Showing posts from October, 2011

Sparkly Trees- Adapted for Classroom Use

As previously posted here , I spent a wonderful evening making a beautiful acrylic on canvas painting with my niece . I then adapted it for classroom use, using tempera on paper. I believe they turned out just as beautiful! First, mix several shades and tints of warm colored tempera. I love using frosting cups because they can be lidded and stacked for storage. On a 9" X 12" piece of heavy white paper or card stock , have the children begin adding stripes and swirls in a horizontal fashion. I told them it was like the wind blowing back and forth. In this photo, you can see how we handled the sharing of the paint. I would set a cup with brushes in it on the table and give them a minute or two to paint. Then, I would move the cups, rotating the colors around the room. This way, the brushes don't have to be washed after every use and you don't have to mix up more than one cup of each color. Also, the paint moves rather than the student, so there are no accid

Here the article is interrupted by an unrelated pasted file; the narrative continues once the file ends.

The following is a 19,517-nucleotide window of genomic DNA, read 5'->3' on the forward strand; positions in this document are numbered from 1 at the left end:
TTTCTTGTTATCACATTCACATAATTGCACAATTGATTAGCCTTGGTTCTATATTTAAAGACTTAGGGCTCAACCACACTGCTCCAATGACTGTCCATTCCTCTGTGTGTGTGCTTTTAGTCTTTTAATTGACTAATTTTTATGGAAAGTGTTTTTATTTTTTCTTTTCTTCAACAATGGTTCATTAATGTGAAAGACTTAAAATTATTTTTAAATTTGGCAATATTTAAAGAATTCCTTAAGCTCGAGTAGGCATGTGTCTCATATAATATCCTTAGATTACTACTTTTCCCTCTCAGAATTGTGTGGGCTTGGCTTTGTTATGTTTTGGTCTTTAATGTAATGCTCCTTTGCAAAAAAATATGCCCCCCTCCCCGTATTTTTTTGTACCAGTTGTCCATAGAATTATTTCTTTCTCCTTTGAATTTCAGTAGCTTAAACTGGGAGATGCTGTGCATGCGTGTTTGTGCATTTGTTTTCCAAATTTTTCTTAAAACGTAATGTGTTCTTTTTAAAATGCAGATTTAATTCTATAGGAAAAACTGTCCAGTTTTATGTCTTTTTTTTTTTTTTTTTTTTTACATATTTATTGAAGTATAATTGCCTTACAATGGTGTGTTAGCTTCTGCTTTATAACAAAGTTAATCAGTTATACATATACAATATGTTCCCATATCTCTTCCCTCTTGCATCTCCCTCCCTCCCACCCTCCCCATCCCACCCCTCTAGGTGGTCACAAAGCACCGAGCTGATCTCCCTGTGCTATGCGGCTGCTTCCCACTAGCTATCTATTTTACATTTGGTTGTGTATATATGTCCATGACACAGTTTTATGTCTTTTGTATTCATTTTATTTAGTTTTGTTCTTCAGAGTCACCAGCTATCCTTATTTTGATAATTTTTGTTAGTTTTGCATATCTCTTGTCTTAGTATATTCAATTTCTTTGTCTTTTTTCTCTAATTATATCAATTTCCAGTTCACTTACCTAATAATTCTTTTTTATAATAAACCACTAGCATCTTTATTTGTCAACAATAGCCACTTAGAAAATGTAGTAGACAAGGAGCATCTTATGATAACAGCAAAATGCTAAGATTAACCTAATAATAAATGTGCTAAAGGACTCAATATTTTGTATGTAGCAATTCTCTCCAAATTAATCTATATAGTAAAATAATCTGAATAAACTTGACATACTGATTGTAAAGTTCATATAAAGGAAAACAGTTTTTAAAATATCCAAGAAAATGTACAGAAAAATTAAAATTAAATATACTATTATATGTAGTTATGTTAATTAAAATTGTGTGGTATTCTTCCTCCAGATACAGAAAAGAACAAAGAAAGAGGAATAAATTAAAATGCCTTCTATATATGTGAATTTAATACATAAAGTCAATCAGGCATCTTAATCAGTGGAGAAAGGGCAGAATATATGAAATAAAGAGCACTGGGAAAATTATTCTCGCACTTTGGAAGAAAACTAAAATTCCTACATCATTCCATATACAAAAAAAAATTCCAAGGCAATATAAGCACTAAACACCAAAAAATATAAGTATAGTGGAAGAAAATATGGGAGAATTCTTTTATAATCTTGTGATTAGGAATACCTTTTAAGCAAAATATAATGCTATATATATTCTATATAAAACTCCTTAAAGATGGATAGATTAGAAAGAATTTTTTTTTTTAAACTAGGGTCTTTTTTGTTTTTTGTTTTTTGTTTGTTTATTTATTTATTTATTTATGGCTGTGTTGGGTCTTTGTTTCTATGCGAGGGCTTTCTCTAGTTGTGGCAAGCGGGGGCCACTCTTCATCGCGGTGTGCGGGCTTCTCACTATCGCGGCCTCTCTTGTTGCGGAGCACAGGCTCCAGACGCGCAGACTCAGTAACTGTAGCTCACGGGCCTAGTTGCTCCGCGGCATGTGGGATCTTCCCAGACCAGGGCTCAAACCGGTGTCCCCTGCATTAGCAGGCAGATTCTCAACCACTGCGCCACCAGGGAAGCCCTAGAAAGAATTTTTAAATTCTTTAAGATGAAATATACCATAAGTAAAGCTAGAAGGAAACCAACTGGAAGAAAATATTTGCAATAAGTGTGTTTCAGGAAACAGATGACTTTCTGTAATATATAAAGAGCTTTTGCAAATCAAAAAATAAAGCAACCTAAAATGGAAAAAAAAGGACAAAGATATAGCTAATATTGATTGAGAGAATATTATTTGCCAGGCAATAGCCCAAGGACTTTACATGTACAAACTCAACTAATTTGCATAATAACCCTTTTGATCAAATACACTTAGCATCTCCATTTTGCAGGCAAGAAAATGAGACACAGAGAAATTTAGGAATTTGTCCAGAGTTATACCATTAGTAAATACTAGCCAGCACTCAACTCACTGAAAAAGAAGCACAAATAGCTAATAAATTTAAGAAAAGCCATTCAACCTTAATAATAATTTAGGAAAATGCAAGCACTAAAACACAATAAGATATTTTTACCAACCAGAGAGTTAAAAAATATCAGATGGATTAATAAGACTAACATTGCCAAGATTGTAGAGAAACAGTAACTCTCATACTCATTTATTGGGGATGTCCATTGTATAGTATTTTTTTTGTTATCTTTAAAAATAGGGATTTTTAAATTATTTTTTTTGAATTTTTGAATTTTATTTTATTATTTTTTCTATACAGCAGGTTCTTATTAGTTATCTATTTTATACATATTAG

Scenes From The Art Room

Sharing some photos I snapped in my room this past week. Enjoy!

Girls' Night- Makin' Art!

Tonight, I had a fun evening with my neice, Madi. I was asked to babysit and she told her dad, my brother, that we were going to make some really cool stuff, so the pressure was on to find some projects she would enjoy. We made two seperate projects; Sparkly Fall Trees & Printed Pumpkin Note Cards. To make the Sparkly Fall Trees, we began coating the background and then using warm colored acrylics to add a swirling sky to our 11" X 14" cavases (found at Big Lots for $5.) Then, we used the back end of the brush dipped in the paint to add some dots to the swirls. We practiced painting our trees on newspaper before doing the following steps. Next, we used black paint to add a fall tree, starting with the trunk, as shown below. The trunk is broken in half, like a Y and then the ends of those branches are broken in half. This is an easy way to show young artists how to paint a tree. The branches keep getting separated in to V shapes and get longer and t